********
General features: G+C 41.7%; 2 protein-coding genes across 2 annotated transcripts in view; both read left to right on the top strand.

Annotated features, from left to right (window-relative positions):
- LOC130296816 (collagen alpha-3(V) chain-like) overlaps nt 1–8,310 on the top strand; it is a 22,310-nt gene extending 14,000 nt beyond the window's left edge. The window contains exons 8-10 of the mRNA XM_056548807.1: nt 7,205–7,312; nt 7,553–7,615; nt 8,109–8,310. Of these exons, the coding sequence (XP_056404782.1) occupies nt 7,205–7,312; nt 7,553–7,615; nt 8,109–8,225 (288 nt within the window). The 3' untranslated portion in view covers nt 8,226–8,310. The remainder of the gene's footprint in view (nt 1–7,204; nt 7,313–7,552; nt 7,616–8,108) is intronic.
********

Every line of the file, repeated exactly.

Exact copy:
General features: G+C 41.7%; 2 protein-coding genes across 2 annotated transcripts in view; both read left to right on the top strand.

Annotated features, from left to right (window-relative positions):
- LOC130296816 (collagen alpha-3(V) chain-like) overlaps nt 1–8,310 on the top strand; it is a 22,310-nt gene extending 14,000 nt beyond the window's left edge. The window contains exons 8-10 of the mRNA XM_056548807.1: nt 7,205–7,312; nt 7,553–7,615; nt 8,109–8,310. Of these exons, the coding sequence (XP_056404782.1) occupies nt 7,205–7,312; nt 7,553–7,615; nt 8,109–8,225 (288 nt within the window). The 3' untranslated portion in view covers nt 8,226–8,310. The remainder of the gene's footprint in view (nt 1–7,204; nt 7,313–7,552; nt 7,616–8,108) is intronic.